Previously known as ophthalmic opticians, optometrists are primary health care specialists trained to examine the eyes to detect defects in vision, signs of injury, ocular diseases or abnormality and problems with general health. They make a health assessment, offer clinical advice, prescribe spectacles or contact lenses and refer patients for further treatment, when necessary. Optometrists study at university for at least three years and must participate in a period of assessed clinical training in practice, before being deemed to have the knowledge and skills needed to be registered. Once registered, they have the opportunity to take further qualifications and develop their interests in specialist areas of practice.
Ocular manifestations of SARS-CoV-2: Literature review
Roles of IL-6 in Ocular Inflammation: A Review
This post is a rapid literature review of pertinent paediatric literature regarding COVID disease. Our search and review methods have changed as the pace and utility of the published literature has evolved over time. Initially we produced a written review of all publications, however on April 17 th we moved to a more selective review process. All articles were read in full, then if high enough quality, determined by consensus and involvement of a clinical academic, a written review was also produced. As of June 30 th , we have again revised our process as the urgent need for rapid evidence synthesis has lessened, and the volume of research published remains extremely high, with much of it adding little to the current body of knowledge. Our search criteria has therefore narrowed, and of the articles identified as relevant, only those felt to be of exceptional quality or impact as determined by consensus with involvement of a clinical academic are selected for written review. Here we present the top 10 papers from each category Paediatric clinical cases , Epidemiology and transmission , and Neonates.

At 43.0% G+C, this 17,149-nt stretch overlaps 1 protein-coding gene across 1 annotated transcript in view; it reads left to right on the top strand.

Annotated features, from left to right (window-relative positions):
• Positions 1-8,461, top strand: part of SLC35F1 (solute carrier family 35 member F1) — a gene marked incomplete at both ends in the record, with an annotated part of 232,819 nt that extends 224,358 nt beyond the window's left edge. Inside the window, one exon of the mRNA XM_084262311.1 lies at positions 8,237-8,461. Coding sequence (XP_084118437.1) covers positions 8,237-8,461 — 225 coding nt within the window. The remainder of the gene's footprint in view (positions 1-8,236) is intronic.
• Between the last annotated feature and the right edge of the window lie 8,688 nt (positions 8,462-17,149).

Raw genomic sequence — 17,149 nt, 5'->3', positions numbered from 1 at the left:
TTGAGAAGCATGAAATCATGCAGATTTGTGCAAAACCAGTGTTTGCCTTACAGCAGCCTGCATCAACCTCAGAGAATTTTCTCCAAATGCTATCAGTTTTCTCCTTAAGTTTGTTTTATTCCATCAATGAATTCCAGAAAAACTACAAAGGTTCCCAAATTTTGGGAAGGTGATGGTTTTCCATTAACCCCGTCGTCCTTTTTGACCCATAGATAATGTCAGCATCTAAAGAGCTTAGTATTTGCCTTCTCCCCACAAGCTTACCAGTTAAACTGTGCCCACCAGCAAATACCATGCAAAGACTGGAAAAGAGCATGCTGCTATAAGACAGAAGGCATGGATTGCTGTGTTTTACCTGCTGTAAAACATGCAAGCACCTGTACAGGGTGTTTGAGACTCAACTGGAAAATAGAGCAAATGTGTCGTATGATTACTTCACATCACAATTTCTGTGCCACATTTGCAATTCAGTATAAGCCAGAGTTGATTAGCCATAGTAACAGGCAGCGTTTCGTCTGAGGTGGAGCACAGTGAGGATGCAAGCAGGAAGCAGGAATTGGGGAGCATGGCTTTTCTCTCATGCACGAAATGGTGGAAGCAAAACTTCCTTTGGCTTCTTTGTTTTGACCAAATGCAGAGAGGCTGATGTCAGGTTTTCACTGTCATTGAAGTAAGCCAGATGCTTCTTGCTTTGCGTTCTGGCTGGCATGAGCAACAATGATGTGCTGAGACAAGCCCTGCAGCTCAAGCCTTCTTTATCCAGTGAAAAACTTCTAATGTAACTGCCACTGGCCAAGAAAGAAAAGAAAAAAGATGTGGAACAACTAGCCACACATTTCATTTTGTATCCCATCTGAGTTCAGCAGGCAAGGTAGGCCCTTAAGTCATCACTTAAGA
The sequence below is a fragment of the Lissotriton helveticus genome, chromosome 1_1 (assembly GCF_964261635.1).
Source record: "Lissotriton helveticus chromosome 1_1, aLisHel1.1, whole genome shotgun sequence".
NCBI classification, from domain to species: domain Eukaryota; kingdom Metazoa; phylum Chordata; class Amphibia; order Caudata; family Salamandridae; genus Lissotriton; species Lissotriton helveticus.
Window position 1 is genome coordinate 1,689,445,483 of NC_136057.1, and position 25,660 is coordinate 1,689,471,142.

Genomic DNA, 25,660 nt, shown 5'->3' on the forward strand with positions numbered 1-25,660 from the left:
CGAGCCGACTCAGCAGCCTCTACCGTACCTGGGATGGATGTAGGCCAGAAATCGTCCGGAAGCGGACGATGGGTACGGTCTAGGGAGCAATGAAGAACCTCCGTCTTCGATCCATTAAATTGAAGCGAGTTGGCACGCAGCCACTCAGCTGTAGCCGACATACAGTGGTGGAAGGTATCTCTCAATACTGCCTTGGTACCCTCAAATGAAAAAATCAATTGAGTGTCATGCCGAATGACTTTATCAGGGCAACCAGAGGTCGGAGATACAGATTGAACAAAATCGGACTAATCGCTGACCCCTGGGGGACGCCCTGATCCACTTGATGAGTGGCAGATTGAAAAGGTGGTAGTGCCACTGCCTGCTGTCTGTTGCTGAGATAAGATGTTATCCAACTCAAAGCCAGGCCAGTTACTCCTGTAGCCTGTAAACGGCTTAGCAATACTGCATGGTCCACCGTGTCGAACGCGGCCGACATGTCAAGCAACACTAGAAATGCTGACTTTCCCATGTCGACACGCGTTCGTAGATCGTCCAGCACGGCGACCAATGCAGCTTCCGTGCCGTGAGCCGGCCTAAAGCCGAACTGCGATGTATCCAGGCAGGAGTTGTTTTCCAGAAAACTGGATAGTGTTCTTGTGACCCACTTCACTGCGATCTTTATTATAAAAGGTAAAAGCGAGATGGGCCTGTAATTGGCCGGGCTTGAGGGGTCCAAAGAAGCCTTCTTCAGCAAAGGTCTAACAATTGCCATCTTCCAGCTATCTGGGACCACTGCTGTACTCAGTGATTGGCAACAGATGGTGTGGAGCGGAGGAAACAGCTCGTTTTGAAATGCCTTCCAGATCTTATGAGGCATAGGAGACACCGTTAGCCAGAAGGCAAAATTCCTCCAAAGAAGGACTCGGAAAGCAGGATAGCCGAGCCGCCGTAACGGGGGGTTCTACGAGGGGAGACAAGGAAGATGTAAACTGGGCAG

Bacterial profile of ocular infections: a systematic review
Marginal zone B-cell lymphomas , also known as marginal zone lymphomas MZLs , are a heterogeneous group of lymphomas that derive from the malignant transformation of marginal zone B-cells. MALT , the spleen , or lymph nodes. Mucosa-associated lymphoid tissue is a diffuse system of small concentrations of lymphoid tissue found in various submucosal membrane sites of the body such as the gastrointestinal tract , mouth , nasal cavity , pharynx , thyroid gland , breast , lung , salivary glands , eye , skin and the human spleen. However, NMZL carries a somewhat worse long term outcome than the other subtypes  and any of the MZL subtypes may progress in a low percentage of cases to a more aggressive lymphoma, particularly diffuse large B-cell lymphoma.
Download PDF. As the debate persists over when and how to use ocular steroids, four experts share insight on this topic and offer tips to achieve success with these powerful agents. No one is allowed to die or go blind without a trial of steroids!